It’s surprising work from someone whose first commissioned portrait was rejected, an experience Shikler still calls “heartbreaking.” One of his first jobs was drawing maps while he was stationed in Normandy with the Army during World War II. After the war, he painted clowns and ballerinas to make money. “I felt like a Philistine - so I started signing the pictures as Phil Istein – a new Dutch painter!” he recalls, laughing at the thought that some might not know that their “Istein” is an original “Shikler.”

    Shikler had made quite a name for himself when Time Magazine asked him to paint Ronald Reagan for the cover of its 1980 “Man of the Year” issue. The president-elect wore a cowboy shirt and belt buckle that he liked, but dozed off while sitting for the portrait – as did his assistant, according to Shikler.

    “I thought, ‘what the hell am I going to do now?’” Shikler recalls. He ended up scraping the furniture against the floor, waking Reagan, who then stood up in the pose Shikler ultimately captured.

    “He put his hands in his back pockets and started to think, and that was the portrait. He was a second-level actor who became governor of California and then president – surely a man like that would be deep in thought.”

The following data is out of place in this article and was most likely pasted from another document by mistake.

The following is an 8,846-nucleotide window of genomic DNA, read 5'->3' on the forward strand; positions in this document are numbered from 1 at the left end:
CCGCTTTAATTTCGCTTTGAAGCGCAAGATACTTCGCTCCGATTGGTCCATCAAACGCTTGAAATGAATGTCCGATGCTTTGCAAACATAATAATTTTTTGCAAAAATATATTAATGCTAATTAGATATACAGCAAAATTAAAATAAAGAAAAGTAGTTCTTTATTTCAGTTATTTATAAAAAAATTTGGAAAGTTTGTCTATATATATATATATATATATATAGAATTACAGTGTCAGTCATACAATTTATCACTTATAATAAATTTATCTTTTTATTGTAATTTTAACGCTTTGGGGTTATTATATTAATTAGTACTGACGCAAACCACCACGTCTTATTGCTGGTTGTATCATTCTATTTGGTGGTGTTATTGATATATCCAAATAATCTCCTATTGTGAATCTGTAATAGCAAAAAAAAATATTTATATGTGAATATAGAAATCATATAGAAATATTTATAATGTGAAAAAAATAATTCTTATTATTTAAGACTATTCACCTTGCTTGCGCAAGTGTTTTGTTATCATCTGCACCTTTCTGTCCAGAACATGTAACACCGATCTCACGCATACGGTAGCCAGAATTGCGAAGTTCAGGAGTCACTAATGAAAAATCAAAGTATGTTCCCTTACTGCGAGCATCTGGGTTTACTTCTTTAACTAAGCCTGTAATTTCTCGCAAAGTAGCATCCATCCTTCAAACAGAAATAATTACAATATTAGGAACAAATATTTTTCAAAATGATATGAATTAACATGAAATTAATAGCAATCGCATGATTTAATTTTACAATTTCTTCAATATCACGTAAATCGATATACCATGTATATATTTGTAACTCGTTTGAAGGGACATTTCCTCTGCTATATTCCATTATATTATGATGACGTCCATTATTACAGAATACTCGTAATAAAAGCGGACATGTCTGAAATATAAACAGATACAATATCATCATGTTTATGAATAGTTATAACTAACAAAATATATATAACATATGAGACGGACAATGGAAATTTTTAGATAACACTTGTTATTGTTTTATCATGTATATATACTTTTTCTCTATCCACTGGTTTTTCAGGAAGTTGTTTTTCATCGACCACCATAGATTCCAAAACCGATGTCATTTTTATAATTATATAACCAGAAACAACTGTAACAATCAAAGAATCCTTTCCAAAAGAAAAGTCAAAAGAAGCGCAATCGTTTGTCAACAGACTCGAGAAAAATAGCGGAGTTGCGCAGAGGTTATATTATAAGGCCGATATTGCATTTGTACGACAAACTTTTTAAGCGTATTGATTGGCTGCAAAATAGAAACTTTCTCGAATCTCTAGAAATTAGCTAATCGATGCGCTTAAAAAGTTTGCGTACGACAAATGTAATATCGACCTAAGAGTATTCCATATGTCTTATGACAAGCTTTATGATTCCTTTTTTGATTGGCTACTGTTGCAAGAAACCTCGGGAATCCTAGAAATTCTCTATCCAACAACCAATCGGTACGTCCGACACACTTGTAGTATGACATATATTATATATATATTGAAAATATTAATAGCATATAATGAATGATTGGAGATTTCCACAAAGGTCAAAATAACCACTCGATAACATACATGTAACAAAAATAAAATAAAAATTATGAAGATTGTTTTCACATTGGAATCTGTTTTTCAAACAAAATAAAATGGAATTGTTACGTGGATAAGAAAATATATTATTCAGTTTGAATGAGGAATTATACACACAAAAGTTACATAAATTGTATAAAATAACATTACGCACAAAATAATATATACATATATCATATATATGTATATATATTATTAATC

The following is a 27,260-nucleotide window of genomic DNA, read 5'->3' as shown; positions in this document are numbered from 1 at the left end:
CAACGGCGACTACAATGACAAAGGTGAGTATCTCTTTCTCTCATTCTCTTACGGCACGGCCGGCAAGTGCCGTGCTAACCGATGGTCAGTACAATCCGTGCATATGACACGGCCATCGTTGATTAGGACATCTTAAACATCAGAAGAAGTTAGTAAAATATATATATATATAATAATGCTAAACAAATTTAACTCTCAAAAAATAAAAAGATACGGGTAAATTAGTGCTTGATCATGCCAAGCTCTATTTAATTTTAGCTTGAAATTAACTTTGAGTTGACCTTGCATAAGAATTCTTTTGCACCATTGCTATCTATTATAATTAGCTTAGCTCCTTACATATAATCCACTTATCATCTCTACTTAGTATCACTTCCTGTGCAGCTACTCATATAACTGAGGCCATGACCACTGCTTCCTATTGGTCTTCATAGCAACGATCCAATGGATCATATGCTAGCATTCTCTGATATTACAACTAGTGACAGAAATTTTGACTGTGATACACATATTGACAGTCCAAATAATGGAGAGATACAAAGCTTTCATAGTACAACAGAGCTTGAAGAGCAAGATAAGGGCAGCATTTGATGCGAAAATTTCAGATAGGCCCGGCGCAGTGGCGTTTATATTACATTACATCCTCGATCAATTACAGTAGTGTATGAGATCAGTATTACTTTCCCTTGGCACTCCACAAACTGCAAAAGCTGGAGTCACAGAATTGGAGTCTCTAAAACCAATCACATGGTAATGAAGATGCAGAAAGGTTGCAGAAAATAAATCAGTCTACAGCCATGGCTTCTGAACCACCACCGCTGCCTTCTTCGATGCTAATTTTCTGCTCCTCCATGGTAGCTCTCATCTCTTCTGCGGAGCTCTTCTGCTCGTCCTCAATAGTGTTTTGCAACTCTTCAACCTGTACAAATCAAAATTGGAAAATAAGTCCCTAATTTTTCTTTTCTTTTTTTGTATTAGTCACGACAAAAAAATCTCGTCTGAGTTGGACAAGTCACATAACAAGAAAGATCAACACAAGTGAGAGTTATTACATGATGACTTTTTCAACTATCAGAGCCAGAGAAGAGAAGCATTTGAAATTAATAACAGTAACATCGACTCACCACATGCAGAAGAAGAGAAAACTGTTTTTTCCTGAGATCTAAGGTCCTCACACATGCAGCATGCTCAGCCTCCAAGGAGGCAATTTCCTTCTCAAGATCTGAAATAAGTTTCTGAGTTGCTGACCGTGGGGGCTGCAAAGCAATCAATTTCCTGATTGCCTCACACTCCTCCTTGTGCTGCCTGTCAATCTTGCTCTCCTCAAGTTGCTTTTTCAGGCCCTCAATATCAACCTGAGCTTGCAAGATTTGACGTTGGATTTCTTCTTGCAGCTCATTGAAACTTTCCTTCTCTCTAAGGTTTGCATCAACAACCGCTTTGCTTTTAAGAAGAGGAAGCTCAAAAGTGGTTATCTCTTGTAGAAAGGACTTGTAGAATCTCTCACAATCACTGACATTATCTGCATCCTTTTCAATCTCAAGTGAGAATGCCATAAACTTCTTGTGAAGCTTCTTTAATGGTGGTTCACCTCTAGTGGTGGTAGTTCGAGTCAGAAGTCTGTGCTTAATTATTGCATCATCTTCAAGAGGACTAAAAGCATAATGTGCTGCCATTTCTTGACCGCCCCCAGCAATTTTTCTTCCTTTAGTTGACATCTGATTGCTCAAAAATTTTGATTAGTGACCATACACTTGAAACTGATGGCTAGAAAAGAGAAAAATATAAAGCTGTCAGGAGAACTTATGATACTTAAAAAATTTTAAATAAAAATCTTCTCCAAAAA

But Reagan’s wife, Nancy, didn’t approve. “She said, ‘Ronnie never looks down’ -- whatever that means…” Shikler shrugs.

    Mrs. Reagan later commissioned Shikler to paint her official White House portrait – though someone else painted the president’s.

    Of all the famous people he’s met, Shikler says one of his favorites was Lady Bird Johnson. But his most treasured muse remains his wife of 51 years, Barbara. “She’s 14 years dead,” he says, “but she’s still posing for me.”

    He motions to three fresh paintings of a woman standing at a mantle, her back to us, the sole of her bare foot peeking-out beneath her gown. He slowly mixes the color of her ivy dressing gown with oil paint from tubes with their ends rolled up like toothpaste. Using a long, thin brush, he swirls the colors together and starts to paint – always with his pipe in his mouth and always with natural light. He says the best light shines before 1 p.m.

    “Every painter wants to leave this world (knowing) that he has done one painting that he feels is really the great painting in his life,” Shikler says.

    “So far that hasn’t happened to me.”